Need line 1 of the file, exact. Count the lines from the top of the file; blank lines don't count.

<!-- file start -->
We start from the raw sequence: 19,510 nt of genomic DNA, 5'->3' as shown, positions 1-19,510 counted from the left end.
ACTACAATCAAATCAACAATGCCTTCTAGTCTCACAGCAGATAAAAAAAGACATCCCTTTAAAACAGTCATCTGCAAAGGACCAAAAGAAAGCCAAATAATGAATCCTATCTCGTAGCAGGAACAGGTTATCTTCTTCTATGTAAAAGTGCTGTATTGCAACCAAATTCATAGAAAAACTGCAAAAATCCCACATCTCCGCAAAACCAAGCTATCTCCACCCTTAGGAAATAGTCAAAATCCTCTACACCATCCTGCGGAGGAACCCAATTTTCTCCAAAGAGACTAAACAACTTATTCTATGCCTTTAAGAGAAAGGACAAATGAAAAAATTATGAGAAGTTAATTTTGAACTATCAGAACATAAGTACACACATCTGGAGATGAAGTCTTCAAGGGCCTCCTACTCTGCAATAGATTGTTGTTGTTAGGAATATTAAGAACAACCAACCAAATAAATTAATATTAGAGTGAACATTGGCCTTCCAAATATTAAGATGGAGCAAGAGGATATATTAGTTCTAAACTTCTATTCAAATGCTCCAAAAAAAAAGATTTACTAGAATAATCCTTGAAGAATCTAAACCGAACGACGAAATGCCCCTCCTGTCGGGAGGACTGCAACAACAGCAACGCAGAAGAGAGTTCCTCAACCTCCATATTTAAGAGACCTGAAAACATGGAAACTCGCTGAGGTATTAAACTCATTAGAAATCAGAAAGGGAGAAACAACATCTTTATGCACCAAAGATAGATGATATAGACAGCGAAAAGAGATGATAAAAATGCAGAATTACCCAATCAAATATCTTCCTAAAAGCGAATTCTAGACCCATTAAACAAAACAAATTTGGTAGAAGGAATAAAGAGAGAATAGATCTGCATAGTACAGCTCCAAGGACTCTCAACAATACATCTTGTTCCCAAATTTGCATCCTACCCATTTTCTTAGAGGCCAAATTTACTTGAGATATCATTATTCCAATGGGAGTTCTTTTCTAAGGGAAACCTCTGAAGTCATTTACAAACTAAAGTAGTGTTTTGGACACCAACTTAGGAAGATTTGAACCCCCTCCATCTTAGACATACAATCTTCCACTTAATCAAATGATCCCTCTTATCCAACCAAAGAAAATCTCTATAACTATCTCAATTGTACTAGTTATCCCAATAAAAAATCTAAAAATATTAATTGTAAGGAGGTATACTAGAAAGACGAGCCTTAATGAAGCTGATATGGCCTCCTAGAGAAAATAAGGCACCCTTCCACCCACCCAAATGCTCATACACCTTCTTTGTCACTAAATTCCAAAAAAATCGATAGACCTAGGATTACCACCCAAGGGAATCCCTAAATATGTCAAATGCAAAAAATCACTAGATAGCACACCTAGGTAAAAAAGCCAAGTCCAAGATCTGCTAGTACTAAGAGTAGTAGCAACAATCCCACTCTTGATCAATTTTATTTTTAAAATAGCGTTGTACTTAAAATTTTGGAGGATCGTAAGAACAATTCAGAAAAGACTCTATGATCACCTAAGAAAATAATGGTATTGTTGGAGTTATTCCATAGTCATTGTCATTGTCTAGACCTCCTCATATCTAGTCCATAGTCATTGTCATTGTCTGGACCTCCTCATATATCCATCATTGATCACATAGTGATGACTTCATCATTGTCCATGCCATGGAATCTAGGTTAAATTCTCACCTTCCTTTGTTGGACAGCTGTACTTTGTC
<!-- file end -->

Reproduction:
We start from the raw sequence: 19,510 nt of genomic DNA, 5'->3' as shown, positions 1-19,510 counted from the left end.